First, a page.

'Ethical standards and value systems' of Tata group must stay intact: Ratan Tata

In an exclusive interview with CNBC-TV18, the former head of the Tata group reflects on the people, the moments and the beliefs that have shaped him, and what could be in store for the iconic conglomerate

Published: Sep 20, 2017

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Image by: Mexy Xavier

In an exclusive interview on CNBC-TV18, the chairman emeritus and former chairman of Tata Sons speaks to Suhel Seth about the importance of legacy and values of the Tata group, the people who have had a profound impact on the 79-year-old business legend, what he looks at while investing in startups, why PM Modi could be good for India, and the future of the conglomerate under the leadership of N Chandrasekaran. Edited excerpts:

Q: Ratan Tata Trust will be completing 125 years of its existence, the first of the trusts. When you look back at the work that the Tata trusts have done what are you feeling?  What ignites this feeling of compassion and giving back?
 I have a great sense of pride that over 125 years, Sir Ratanji Tata left his legacy to philanthropic causes, followed by his brother Sir Dorab Tata when he passed away -- he did exactly the same. Over the years, the Tatas have been structured by the holding company or the proprietors’ ownership being held by two charitable trusts. Over the years there was an increase in the number of charity trusts that were created to work on the disparities that one found in the country, that time a colonial country, and to work for the common good of the common man.
 
This was a different thing, it set up cancer hospitals, schools, institutions of that nature. It did also dealt heavily in terms of individual hardships. So, through the years, the trusts have dealt with individual hardships, they have given scholarships to students. We have had past Presidents of India who had been scholars of those Tata Scholarships. We have created institutions which stand today, like the Indian Institute of Sciences -- the trusts did not set that up, Jamsetji Tata set that up.
 
Q: There is an interesting anecdote about the conversations that Jamsetji Tata had with Swami Vivekananda aboard a ship?
I don’t specifically know about that conversation but they met each other and were inspired by each other, I know that.
 
Over the years, the trusts have focused on either creating institutions that served the common good like cancer hospitals, institutions of learning -- some international, some domestic -- and causes which were said to be for the common good.
 
What is refreshing is that the holding company for the whole Tata Group, which Jamsetji Tata set up, that 66 percent and at that time more than 85 percent of its income and dividend outflow became income to the trust for the common good of the Indian citizen and foreign causes.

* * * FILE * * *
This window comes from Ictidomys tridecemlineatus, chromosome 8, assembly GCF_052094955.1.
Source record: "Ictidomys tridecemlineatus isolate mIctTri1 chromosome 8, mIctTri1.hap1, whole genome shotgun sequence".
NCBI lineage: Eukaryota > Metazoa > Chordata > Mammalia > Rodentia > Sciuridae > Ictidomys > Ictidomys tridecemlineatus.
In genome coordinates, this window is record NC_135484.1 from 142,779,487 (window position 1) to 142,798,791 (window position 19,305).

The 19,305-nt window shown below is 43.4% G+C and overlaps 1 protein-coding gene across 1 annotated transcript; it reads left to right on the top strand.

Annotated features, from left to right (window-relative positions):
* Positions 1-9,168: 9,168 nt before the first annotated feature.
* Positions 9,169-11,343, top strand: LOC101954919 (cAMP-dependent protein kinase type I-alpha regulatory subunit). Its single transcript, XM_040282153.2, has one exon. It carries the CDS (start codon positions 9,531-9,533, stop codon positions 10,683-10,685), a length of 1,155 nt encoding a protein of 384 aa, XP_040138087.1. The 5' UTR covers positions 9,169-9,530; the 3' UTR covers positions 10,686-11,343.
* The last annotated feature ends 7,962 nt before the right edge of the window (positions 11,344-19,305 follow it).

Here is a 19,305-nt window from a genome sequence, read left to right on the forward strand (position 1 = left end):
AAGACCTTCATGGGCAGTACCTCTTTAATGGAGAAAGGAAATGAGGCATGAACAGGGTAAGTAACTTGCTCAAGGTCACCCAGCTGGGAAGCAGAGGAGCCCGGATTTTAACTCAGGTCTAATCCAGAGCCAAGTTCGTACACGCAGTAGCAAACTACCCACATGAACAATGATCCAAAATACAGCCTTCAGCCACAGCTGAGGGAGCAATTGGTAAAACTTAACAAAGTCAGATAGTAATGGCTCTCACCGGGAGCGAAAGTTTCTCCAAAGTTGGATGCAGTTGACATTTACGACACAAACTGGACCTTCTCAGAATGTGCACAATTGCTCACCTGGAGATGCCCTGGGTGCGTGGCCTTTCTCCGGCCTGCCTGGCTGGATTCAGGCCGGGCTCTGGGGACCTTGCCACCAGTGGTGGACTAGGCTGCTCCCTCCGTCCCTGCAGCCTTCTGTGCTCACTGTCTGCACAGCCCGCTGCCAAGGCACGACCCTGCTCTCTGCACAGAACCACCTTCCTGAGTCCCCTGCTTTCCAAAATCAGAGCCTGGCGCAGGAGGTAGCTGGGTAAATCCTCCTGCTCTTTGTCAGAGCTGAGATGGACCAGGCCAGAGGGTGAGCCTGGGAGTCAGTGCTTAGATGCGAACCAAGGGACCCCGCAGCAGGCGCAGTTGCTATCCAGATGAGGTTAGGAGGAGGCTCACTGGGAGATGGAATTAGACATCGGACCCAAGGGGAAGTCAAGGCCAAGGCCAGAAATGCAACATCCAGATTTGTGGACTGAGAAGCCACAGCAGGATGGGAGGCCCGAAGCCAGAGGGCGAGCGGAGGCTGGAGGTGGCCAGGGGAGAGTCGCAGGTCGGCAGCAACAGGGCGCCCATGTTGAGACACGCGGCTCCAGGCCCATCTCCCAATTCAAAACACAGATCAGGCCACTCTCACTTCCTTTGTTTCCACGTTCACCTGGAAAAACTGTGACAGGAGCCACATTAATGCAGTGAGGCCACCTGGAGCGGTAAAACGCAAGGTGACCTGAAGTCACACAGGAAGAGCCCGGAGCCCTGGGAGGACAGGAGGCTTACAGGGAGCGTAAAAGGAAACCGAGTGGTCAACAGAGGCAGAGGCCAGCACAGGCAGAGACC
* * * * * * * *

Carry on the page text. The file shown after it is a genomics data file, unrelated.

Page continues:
Q: As you rightly said at that time there was no need, there was no mandate. Today we have CSR. What do you think went through the minds of the founders when they set this up and especially transferring their value in Tata Sons to the trusts?
I think it was a different view of ownership. JRD Tata often used to refer to the Tatas as being the ‘trustees of the people’. The Tata family could have become tremendously wealthy by having distributorships, by having partnerships etc in businesses but most of the businesses whether it was steel, power, or institutions were set up as institutions for the country.
 
So, Jamsetji Tata could just as well have dedicated Tata Steel to the nation or dedicated Tata Power to the nation, they belonged to shareholders and to the people. Personal ownership and personal wealth happened when it happened but was never the criteria for these companies to be established.
 
So, it was natural that he did leave his ownership to his two sons and then his two sons who had no children left them in charitable trusts as beneficiaries of the companies that they held.
 
So it is a refreshing change that gave way to ownership in an industry and not being for the beneficial interest of A or B or C  but for the better good of humanity.
 
Q: If you look at the trusts today, they span a wide range of sectors and there is a certain stress that you have laid on technology being a great intervention in some of the applications. Where do you believe the transformation of trusts actually began and why?
If you look at India through the years, the needs of India have changed. We had food famines in the British times, we don’t have famines any longer. We had a majority of people living in the rural areas, today there is vast migration to the urban areas, creating an important issue of urban poverty and hardships that didn’t exist before.
 
Today automation and differences in terms of value chains etc make human jobs less important than machine jobs in many companies. So the needs of the nation have changed. Food shortages continue to exist in pockets, water shortage is something that never existed in the past but is an issue today. A much larger population, and creating jobs and knowledge, these are all the issues that are issues of the changing times. 
 
For the trusts to continue to do what they did at the turn of the century would be to be sitting in the twilight thinking that the issues of the country are the same and to me that would have been a disappointment.
 
So the trusts have gone through and are going through transformation that to use a short term is making the trust relevant today, if we had not done that they would have become irrelevant and created edifices that stood up as evidence of what the trusts did but did not make a contribution to the country.

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Q: While I completely agree about the relevance of the trusts, the one thing that a lot of people talk about is the Tata culture- the Tata way of life. If you work for the Tatas on one hand it’s almost like we are working for a family and on the other it’s as if you are part of a legacy. How have successive leaders, before you JRD, how have you managed to retain that Tata culture in times which are sadly materialistic, competitive?